1 Jun, 11 | by BMJ Group
“Emergency surgery patients must have higher priority in NHS hospitals.” So say the new standards from the Royal College of Surgeons of England, which highlight the wide range of complication rates following emergency surgery across the NHS. Interpreting these data is not straightforward, not least because there are no accepted standards for measuring or defining surgical complications. For example, a “wound infection” in one centre may be “minor inflammation” in another. Even definitions of death rates following surgery can vary, making comparisons of something that might seem clear cut, difficult. The use of different terms and definitions for complications after surgical procedures makes comparing outcomes between hospitals problematic. How does one know if the hospitals are truly different in their complications, or just in their ways of counting or labeling them?
One area of surgery that has successfully pioneered routine and well defined outcome reporting is cardiothoracic surgery. A single measure of “operative mortality” has been agreed and is routinely measured and reported for all patients undergoing coronary artery bypass grafting (CABG). This allows summary statistics and cross-centre comparisons to be made. But despite this step forward, other outcomes of cardiac surgery such as complications and long term impact on quality of life are less well defined, measured, and reported. This limits full evaluation of the effects of the procedure.
Similar problems have been reported after reconstructive breast surgery following mastectomy for cancer. A recently published review summarizing these outcomes, identified 950 potential different complications, but fewer than 20% of these were defined, and definitions were largely inconsistent.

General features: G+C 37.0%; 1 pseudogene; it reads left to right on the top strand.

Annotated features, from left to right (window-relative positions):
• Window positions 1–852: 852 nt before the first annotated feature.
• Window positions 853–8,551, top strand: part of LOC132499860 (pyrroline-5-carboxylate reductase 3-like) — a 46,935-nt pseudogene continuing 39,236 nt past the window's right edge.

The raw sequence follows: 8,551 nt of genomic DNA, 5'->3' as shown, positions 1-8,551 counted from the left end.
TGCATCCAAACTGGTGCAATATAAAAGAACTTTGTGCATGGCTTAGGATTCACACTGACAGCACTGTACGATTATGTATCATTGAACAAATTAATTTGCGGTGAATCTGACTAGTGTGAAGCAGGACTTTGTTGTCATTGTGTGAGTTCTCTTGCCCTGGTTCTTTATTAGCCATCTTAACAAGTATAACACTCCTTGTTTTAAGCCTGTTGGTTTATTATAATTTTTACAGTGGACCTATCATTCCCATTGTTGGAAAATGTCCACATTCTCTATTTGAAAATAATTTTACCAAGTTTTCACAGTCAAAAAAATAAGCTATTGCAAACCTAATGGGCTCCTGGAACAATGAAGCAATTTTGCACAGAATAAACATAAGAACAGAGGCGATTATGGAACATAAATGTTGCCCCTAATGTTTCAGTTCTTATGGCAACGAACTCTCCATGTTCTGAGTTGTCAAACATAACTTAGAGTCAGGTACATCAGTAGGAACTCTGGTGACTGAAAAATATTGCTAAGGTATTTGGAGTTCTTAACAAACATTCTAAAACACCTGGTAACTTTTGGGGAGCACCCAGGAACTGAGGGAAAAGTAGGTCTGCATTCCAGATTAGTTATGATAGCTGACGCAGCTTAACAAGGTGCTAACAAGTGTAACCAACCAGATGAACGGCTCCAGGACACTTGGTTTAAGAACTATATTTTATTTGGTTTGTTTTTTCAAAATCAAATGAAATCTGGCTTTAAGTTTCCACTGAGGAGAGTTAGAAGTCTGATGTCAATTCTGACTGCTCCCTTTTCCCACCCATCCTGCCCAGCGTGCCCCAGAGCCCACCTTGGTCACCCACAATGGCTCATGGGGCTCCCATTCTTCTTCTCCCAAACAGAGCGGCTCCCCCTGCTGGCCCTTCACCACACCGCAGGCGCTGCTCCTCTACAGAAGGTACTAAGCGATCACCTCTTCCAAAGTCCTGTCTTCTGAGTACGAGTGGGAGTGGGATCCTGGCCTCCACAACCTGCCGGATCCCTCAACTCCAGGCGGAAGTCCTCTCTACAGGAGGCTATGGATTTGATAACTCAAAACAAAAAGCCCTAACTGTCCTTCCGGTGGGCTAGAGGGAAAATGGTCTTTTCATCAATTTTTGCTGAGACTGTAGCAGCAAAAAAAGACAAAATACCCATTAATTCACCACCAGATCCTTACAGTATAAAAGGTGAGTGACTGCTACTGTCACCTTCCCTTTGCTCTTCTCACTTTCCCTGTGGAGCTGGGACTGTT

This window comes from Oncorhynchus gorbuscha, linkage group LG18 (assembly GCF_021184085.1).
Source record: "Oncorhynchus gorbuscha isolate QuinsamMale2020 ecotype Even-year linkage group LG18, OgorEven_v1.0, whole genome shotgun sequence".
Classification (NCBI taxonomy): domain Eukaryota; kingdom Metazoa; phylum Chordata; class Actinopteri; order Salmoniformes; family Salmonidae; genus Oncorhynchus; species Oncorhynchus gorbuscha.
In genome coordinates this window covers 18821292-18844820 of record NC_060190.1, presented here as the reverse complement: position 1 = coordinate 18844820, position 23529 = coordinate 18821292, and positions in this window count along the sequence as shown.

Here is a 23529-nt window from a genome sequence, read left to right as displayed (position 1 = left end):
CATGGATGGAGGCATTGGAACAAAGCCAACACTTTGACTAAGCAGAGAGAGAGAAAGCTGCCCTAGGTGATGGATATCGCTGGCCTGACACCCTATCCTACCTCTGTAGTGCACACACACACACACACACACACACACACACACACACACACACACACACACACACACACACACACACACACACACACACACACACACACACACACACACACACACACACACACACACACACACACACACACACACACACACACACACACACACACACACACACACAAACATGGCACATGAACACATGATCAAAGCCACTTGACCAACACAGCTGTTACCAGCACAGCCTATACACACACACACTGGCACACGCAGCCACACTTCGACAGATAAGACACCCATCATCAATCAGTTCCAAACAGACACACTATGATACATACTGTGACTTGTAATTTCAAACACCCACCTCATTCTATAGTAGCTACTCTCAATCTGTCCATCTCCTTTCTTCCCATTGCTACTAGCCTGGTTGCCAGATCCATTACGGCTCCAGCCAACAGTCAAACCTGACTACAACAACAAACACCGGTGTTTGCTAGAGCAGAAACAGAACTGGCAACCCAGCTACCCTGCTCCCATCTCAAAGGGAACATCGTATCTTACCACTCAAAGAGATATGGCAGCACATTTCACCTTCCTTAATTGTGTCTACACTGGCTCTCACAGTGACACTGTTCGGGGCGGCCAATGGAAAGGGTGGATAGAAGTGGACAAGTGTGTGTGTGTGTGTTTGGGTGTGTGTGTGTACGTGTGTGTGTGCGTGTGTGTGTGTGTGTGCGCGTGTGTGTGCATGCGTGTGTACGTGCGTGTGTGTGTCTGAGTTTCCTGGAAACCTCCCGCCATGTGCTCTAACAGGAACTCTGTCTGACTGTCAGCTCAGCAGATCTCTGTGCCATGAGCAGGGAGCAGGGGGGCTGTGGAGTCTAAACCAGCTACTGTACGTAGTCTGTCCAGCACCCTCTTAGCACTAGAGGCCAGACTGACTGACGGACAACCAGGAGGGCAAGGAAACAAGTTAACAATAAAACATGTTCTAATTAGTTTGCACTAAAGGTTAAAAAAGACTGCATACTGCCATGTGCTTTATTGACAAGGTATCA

A core outcome set for each surgical condition would help to solve these problems, as long as it also has agreed definitions for each outcome. Such sets would contain a mandatory set of outcomes to be measured and reported as a minimum for patients undergoing a particular procedure. This idea has developed from clinical trials, where core outcome sets are being proposed to improve data synthesis and reduce problems with outcome reporting bias. The COMET (Core Outcome Measurement in Effectiveness Trials) initiative aims to facilitate this in all areas of healthcare, bringing together researchers interested in the development and application of core outcome sets.
We are currently developing core outcome sets for oesophageal and colorectal cancer surgery, and for obesity surgery. A core outcome set may also be beneficial in clinical practice, because these data could be provided as a minimum for patients who are due to have a particular operation – perhaps as a “core disclosure set” – within the information they are given. Returning to emergency surgery, however, although core outcome measures have not yet been identified, they might include things such as in-hospital death or wound infection.
COMET’s second international conference will be in Bristol on July 11th-12th. This will provide opportunities for discussion, collaboration and generation of further disease-specific core outcome sets. You can register via the website.
Jane Blazeby is a professor of surgery and honorary consultant surgeon who also directs the MRC ConDuCT Hub for trials methodology research. Natalie Blencowe is an academic clinical fellow in general surgery.